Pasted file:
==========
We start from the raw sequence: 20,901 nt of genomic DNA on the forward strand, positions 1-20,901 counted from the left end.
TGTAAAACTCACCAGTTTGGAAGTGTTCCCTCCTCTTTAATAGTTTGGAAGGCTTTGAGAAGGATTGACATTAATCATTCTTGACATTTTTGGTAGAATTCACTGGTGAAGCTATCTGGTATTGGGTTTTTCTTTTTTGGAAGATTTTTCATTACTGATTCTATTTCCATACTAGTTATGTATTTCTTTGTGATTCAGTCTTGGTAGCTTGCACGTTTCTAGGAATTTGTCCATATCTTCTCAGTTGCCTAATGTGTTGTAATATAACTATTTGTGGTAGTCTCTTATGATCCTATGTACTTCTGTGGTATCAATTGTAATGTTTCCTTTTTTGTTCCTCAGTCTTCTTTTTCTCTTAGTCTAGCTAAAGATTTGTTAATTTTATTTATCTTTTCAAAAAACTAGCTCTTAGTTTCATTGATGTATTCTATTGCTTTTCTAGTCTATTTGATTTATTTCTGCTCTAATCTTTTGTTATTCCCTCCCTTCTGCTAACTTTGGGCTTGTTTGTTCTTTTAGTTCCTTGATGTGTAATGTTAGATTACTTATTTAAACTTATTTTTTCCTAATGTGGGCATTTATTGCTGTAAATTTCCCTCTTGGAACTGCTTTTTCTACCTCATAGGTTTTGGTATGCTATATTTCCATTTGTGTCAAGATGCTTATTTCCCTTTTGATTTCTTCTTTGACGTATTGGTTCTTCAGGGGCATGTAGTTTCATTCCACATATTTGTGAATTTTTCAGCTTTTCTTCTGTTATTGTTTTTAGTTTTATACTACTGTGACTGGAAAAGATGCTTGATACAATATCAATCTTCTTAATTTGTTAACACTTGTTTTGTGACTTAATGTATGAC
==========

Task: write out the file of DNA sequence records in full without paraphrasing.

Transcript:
We start from the raw sequence: 20,901 nt of genomic DNA on the forward strand, positions 1-20,901 counted from the left end.
TGTAAAACTCACCAGTTTGGAAGTGTTCCCTCCTCTTTAATAGTTTGGAAGGCTTTGAGAAGGATTGACATTAATCATTCTTGACATTTTTGGTAGAATTCACTGGTGAAGCTATCTGGTATTGGGTTTTTCTTTTTTGGAAGATTTTTCATTACTGATTCTATTTCCATACTAGTTATGTATTTCTTTGTGATTCAGTCTTGGTAGCTTGCACGTTTCTAGGAATTTGTCCATATCTTCTCAGTTGCCTAATGTGTTGTAATATAACTATTTGTGGTAGTCTCTTATGATCCTATGTACTTCTGTGGTATCAATTGTAATGTTTCCTTTTTTGTTCCTCAGTCTTCTTTTTCTCTTAGTCTAGCTAAAGATTTGTTAATTTTATTTATCTTTTCAAAAAACTAGCTCTTAGTTTCATTGATGTATTCTATTGCTTTTCTAGTCTATTTGATTTATTTCTGCTCTAATCTTTTGTTATTCCCTCCCTTCTGCTAACTTTGGGCTTGTTTGTTCTTTTAGTTCCTTGATGTGTAATGTTAGATTACTTATTTAAACTTATTTTTTCCTAATGTGGGCATTTATTGCTGTAAATTTCCCTCTTGGAACTGCTTTTTCTACCTCATAGGTTTTGGTATGCTATATTTCCATTTGTGTCAAGATGCTTATTTCCCTTTTGATTTCTTCTTTGACGTATTGGTTCTTCAGGGGCATGTAGTTTCATTCCACATATTTGTGAATTTTTCAGCTTTTCTTCTGTTATTGTTTTTAGTTTTATACTACTGTGACTGGAAAAGATGCTTGATACAATATCAATCTTCTTAATTTGTTAACACTTGTTTTGTGACTTAATGTATGAC